September 17, 2014
Asians and Alcohol
Ask the Experts

Asians and Alcohol

by Berkeley Wellness  |  

Q: Why do many Asians flush when they drink alcohol? Is this dangerous?

A: Sometimes called the Asian flush or Asian glow because it is very common in people from East Asia (such as China, Japan, and Korea), this reaction occurs when a person has trouble metabolizing alcohol because of a genetic variant that impairs production of an enzyme that helps metabolize alcohol in the liver. As a result, acetaldehyde, a toxic byproduct of alcohol, isn’t broken down to harmless acetic acid, but instead builds up in the blood and liver. This dilates blood vessels, leading to flushing (redness and heat) in the face, neck, and sometimes shoulders and entire body. Headaches, dizziness, palpitations, and nausea may also occur.

This type of flushing is a sign of increased risk of serious health problems. For instance, it’s well known that excessive drinking can raise blood pressure and result in hypertension, but this is more likely to occur in people who flush—and at lower intakes. Thus a 2013 study found that middle-aged Korean “flushers” who consumed more than four drinks a week were twice as likely to develop hypertension as nonflushers who drank the same amount. Similarly, a 2012 study found that Chinese people with the genetic variant affecting acetaldehyde were at elevated risk for hypertension if they drank.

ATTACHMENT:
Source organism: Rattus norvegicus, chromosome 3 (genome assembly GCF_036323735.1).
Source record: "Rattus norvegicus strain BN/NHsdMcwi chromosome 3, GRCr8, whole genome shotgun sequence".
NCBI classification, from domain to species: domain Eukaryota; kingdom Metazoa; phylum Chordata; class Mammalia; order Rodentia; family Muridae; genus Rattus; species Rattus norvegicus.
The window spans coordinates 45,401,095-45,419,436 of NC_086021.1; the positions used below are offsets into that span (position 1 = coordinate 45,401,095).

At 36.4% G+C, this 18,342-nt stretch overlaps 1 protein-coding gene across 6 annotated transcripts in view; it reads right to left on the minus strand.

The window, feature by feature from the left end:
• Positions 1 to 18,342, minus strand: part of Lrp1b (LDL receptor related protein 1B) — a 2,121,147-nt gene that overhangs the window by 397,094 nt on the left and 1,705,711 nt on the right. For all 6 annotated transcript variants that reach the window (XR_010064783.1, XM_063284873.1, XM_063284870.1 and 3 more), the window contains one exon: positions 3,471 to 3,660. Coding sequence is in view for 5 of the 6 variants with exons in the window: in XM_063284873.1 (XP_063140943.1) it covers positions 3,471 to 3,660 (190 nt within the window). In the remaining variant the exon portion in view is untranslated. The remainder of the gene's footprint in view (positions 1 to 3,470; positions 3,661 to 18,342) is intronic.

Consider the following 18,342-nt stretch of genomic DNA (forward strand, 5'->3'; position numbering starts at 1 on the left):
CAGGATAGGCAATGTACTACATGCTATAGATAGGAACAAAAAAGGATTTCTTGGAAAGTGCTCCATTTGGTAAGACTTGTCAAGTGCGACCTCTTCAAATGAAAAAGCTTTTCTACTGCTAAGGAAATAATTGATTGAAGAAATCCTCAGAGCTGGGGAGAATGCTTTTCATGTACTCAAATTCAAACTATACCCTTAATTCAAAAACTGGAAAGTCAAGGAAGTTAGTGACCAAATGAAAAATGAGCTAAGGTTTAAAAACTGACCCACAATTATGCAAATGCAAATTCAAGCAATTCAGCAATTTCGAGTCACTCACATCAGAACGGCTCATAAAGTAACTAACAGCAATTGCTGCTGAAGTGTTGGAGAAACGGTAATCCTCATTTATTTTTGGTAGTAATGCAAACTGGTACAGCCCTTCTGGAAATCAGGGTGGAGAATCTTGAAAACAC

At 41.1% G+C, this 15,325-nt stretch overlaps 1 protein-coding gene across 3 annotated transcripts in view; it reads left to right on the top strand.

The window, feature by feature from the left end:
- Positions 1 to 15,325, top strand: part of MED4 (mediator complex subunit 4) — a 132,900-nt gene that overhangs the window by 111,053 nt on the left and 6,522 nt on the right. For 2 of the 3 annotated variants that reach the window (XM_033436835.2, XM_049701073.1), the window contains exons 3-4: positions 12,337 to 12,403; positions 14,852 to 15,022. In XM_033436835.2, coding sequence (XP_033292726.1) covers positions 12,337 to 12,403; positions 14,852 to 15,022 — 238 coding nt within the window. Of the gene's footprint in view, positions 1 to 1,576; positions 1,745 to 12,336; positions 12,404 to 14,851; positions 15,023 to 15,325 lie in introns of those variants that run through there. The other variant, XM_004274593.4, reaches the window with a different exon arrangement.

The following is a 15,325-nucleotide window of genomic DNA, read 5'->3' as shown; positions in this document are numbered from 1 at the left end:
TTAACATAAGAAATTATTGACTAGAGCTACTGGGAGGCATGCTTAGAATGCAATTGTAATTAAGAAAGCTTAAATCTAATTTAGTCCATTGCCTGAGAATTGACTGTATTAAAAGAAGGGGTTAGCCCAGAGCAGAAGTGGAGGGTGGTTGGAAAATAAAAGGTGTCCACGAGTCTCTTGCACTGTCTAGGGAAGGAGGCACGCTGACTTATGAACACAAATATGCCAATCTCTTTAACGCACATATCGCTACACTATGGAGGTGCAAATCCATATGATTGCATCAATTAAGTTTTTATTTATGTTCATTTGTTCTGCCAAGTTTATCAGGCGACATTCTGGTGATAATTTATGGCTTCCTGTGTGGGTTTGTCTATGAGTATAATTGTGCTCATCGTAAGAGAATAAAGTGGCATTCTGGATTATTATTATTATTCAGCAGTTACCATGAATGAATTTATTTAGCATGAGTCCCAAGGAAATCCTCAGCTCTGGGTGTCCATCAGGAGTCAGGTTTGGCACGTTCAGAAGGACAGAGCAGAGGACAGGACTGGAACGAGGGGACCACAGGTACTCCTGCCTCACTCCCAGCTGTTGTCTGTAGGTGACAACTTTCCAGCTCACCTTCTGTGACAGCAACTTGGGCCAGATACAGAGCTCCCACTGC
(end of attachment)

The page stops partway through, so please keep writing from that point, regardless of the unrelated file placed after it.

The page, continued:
Some earlier studies also linked the flushing response to an increased risk of insulin resistance at a lower threshold of alcohol intake and to negative effects on blood cholesterol and triglycerides. Moreover, alcohol is a known risk factor for esophageal cancer, and a 2009 paper in PLOS Medicine suggested that people who have the flushing response are at even higher risk. This is perhaps because acetaldehyde is a carcinogen and can damage DNA.

What about non-Asians? Many other people also flush when they drink alcohol, but the flushing tends to be less intense and shorter-lasting than in Asians. There is much less research in this area, so it’s not clear what genetic and biochemical factors are involved in flushing in non-Asians or whether it is associated with the risks seen in Asians.

Words to the wise: If you are Asian and alcohol makes you flush, limit yourself to only an occasional drink or don’t drink at all. Even if you used to flush when you drank but no longer do so, you may still be at increased risk and should limit your alcohol intake.